JCE historically uses long S&P 500 e-mini futures as well as writing options so it can certainly have more NAV upside than EOI during a bull market. I keep an eye on JCE and would have bought some on the recent dip but its NAV performance was not doing as well as I hoped, less than EOI's. Since then, it has rebounded and yes, I wish I had bought some.
    Jul 13, 2015. 12:20 PM | 1 Like Like |Link to Comment
  • Equity CEFs: Back Up The Truck On SCD [View instapost]
    Nope. CEFs with MLPs issue regular distributions reported on 1099's. No K-1s to deal with.
    Jul 1, 2015. 09:28 PM | Likes Like |Link to Comment
  • Equity CEFs: Back Up The Truck On SCD [View instapost]
    MLP income for these funds is always classified as ROC.

    Certainly, all funds go through periods in which their income does not cover their distributions but that's not the problem wih SCD. SCD has a very low NAV yield at 6.5% so covering its distribution (MLPs, utilities, REITs) is pretty easy compared to most CEFs.

    SCD is suffering from pure depreciation of assets since half its portfolio is in a bear market. The ROC percentage has nothing to do with that (again ROC comes from its MLP distributions) and would not change much whether the portfolio was appreciating or depreciating.
    Jul 1, 2015. 03:34 PM | 1 Like Like |Link to Comment
  • Equity CEFs: Back Up The Truck On SCD [View instapost]
    And tell me your understanding of what ROC is please...
    Jul 1, 2015. 02:13 PM | Likes Like |Link to Comment
  • Equity CEFs: Buy Alert On DSE Right Now [View instapost]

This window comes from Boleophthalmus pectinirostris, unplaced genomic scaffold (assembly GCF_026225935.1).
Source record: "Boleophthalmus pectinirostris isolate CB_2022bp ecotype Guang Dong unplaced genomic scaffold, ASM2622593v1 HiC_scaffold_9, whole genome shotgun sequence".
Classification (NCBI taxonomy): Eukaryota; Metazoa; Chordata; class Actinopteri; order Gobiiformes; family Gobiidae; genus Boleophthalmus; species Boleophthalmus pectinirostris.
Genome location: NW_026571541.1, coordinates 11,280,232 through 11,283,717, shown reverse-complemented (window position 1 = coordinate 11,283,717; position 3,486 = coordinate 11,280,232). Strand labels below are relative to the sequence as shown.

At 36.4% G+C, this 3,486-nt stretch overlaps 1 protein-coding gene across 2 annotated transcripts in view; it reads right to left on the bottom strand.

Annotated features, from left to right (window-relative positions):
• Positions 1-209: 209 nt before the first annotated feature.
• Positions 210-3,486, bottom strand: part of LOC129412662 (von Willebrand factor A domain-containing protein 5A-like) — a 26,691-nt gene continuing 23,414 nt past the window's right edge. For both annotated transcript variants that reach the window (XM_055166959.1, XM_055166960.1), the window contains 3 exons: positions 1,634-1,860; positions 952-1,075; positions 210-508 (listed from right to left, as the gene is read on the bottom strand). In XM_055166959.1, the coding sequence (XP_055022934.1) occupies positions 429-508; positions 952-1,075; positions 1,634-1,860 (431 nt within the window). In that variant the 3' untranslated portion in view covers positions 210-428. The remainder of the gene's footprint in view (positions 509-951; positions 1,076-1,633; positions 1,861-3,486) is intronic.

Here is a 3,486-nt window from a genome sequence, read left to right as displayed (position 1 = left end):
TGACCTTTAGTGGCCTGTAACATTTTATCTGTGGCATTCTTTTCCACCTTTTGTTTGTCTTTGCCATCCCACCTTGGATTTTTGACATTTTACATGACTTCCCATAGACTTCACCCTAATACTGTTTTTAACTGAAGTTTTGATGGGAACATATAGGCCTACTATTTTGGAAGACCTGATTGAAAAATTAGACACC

Don't own DSE anymore. MLP CEFs are volatile enough as it is and DSE was one of the more volatile ones of the bunch. Its all about timing these funds but don't get married to them.
    Jun 11, 2015. 09:51 AM | 1 Like Like |Link to Comment
  • CEF Strategies: Municipal Bond CEFs Back On Sale [View article]
    The expense ratio is reflected in the fund's NAV. In other words, it is absorbed by the fund. So the NAV distribution rate is net of the expense ratio.

    Of course, the expense ratio has nothing to do with the market price (which is set by investors) so the market price distribution would also be essentially net of fees as well. Hope that makes sense.
    Jun 9, 2015. 03:38 PM | 3 Likes Like |Link to Comment
  • CEF Strategies: Municipal Bond CEFs Back On Sale [View article]
    Cuts have been increasingly common in muni CEFs for awhile now. My table above shows about half the funds with cuts over the past year and even a couple with raises.
    Jun 8, 2015. 06:58 PM | Likes Like |Link to Comment
  • CEF Strategies: Municipal Bond CEFs Back On Sale [View article]
    These funds tend to move up or down together so it isn't so much which fund you buy as when you buy it. That said, MHI has been at a premium for quite some time and has come down hard recently. I just happen to like funds at wider discounts if they are available.
    Jun 8, 2015. 06:53 PM | 5 Likes Like |Link to Comment
  • CEF Strategies: Municipal Bond CEFs Back On Sale [View article]
    Funds generally hold to maturity or when they are called so for CEFs, that would be their source. Usually the concern is that you replace higher coupon bonds with lower coupon ones and you either have to go farther out in maturity or go down in credit quality.
    Jun 8, 2015. 06:42 PM | 4 Likes Like |Link to Comment
  • CEF Strategies: Municipal Bond CEFs Back On Sale [View article]
    Thanks James! And continued success to you...
    Jun 8, 2015. 01:53 PM | 1 Like Like |Link to Comment